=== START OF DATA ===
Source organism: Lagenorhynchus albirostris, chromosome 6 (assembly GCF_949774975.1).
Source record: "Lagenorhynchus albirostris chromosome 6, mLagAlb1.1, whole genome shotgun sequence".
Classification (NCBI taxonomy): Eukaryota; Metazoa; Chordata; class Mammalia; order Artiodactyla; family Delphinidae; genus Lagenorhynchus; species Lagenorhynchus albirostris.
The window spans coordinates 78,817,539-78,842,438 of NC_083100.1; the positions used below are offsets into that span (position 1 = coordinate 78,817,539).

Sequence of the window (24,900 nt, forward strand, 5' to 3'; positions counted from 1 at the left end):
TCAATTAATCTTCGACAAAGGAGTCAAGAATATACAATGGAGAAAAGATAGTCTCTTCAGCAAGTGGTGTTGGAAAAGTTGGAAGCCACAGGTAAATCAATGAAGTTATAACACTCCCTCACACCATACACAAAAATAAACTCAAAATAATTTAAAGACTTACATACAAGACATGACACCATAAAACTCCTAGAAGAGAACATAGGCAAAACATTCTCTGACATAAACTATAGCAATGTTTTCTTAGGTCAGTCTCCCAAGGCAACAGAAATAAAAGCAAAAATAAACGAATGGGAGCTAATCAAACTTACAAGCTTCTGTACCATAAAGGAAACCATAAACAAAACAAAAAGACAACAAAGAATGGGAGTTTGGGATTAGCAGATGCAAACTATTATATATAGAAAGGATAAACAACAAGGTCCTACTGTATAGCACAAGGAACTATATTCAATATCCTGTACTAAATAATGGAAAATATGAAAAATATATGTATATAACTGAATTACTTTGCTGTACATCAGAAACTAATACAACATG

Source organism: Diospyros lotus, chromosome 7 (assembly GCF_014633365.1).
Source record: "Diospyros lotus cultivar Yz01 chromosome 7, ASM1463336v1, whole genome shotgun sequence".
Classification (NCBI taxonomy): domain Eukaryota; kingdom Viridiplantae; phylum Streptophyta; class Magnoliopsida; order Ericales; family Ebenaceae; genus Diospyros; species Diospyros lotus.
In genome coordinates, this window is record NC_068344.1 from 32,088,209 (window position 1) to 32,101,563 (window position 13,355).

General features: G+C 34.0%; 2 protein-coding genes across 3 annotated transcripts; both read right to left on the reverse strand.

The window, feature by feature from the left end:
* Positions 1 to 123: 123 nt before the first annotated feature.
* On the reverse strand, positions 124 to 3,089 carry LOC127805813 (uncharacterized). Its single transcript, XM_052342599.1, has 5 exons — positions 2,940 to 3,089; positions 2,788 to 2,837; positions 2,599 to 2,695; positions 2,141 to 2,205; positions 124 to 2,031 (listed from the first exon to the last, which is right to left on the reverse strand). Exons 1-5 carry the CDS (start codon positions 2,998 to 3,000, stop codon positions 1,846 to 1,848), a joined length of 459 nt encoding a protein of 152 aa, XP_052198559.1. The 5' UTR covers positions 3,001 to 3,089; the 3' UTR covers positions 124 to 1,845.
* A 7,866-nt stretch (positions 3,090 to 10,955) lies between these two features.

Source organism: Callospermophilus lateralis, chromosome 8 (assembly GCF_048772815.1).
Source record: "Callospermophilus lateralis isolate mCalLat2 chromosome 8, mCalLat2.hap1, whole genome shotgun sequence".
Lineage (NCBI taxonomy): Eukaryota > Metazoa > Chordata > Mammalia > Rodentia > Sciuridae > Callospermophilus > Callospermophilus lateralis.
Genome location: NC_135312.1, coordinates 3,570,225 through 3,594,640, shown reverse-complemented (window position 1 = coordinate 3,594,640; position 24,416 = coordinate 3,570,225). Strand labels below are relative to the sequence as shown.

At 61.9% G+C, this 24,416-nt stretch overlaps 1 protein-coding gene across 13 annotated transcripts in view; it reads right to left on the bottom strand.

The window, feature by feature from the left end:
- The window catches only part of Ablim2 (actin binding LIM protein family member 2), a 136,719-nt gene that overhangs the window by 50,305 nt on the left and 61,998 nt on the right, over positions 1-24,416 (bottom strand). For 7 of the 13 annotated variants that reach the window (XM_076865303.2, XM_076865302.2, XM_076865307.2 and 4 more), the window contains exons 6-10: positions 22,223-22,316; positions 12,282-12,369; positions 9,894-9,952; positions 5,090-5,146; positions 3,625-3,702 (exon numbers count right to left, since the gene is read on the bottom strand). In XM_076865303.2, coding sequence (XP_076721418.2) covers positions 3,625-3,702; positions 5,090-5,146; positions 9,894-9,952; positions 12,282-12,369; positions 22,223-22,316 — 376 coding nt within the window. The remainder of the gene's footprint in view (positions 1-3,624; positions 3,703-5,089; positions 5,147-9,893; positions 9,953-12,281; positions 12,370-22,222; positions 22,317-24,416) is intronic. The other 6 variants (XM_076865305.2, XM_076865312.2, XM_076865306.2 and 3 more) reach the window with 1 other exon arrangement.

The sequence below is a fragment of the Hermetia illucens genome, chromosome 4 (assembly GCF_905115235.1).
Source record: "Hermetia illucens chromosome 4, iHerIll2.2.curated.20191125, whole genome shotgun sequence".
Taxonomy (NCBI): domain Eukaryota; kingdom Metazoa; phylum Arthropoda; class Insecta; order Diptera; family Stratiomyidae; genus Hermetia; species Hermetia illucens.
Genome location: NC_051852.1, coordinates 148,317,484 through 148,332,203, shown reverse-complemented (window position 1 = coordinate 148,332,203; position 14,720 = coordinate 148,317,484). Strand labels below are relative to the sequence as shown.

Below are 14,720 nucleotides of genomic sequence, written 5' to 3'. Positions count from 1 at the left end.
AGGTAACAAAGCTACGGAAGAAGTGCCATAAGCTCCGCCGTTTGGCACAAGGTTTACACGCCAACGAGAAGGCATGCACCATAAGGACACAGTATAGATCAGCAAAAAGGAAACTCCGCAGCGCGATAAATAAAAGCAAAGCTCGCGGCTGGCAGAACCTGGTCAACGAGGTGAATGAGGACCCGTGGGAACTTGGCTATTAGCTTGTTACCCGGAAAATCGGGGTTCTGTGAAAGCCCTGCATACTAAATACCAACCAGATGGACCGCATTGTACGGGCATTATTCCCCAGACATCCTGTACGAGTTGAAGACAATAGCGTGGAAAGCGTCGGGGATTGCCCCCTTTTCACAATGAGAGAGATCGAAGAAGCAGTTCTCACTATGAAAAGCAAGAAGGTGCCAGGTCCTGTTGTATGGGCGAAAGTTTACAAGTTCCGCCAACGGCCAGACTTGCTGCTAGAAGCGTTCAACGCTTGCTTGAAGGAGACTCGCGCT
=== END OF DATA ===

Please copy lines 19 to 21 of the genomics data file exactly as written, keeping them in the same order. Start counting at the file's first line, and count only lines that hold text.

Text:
Genome location: NC_135312.1, coordinates 3,570,225 through 3,594,640, shown reverse-complemented (window position 1 = coordinate 3,594,640; position 24,416 = coordinate 3,570,225). Strand labels below are relative to the sequence as shown.

At 61.9% G+C, this 24,416-nt stretch overlaps 1 protein-coding gene across 13 annotated transcripts in view; it reads right to left on the bottom strand.

The window, feature by feature from the left end: